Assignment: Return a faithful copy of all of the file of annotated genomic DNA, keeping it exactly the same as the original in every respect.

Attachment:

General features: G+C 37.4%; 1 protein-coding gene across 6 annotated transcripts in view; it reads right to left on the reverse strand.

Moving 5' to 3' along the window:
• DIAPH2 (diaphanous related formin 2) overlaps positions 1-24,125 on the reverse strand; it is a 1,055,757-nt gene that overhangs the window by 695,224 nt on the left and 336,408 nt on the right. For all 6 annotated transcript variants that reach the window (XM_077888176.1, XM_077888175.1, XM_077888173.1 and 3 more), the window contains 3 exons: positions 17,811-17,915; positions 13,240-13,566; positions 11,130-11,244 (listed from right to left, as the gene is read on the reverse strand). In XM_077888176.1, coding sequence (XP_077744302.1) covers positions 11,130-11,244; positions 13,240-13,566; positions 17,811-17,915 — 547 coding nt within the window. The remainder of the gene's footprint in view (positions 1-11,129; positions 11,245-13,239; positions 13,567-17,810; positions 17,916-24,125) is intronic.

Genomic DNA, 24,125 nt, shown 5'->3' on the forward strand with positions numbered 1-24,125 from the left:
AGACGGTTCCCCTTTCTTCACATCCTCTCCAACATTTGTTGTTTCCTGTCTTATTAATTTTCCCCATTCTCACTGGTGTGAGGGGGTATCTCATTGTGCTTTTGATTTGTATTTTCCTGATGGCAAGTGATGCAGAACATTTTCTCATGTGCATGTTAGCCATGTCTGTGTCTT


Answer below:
General features: G+C 37.4%; 1 protein-coding gene across 6 annotated transcripts in view; it reads right to left on the reverse strand.

Moving 5' to 3' along the window:
• DIAPH2 (diaphanous related formin 2) overlaps positions 1-24,125 on the reverse strand; it is a 1,055,757-nt gene that overhangs the window by 695,224 nt on the left and 336,408 nt on the right. For all 6 annotated transcript variants that reach the window (XM_077888176.1, XM_077888175.1, XM_077888173.1 and 3 more), the window contains 3 exons: positions 17,811-17,915; positions 13,240-13,566; positions 11,130-11,244 (listed from right to left, as the gene is read on the reverse strand). In XM_077888176.1, coding sequence (XP_077744302.1) covers positions 11,130-11,244; positions 13,240-13,566; positions 17,811-17,915 — 547 coding nt within the window. The remainder of the gene's footprint in view (positions 1-11,129; positions 11,245-13,239; positions 13,567-17,810; positions 17,916-24,125) is intronic.

Genomic DNA, 24,125 nt, shown 5'->3' on the forward strand with positions numbered 1-24,125 from the left:
AGACGGTTCCCCTTTCTTCACATCCTCTCCAACATTTGTTGTTTCCTGTCTTATTAATTTTCCCCATTCTCACTGGTGTGAGGGGGTATCTCATTGTGCTTTTGATTTGTATTTTCCTGATGGCAAGTGATGCAGAACATTTTCTCATGTGCATGTTAGCCATGTCTGTGTCTT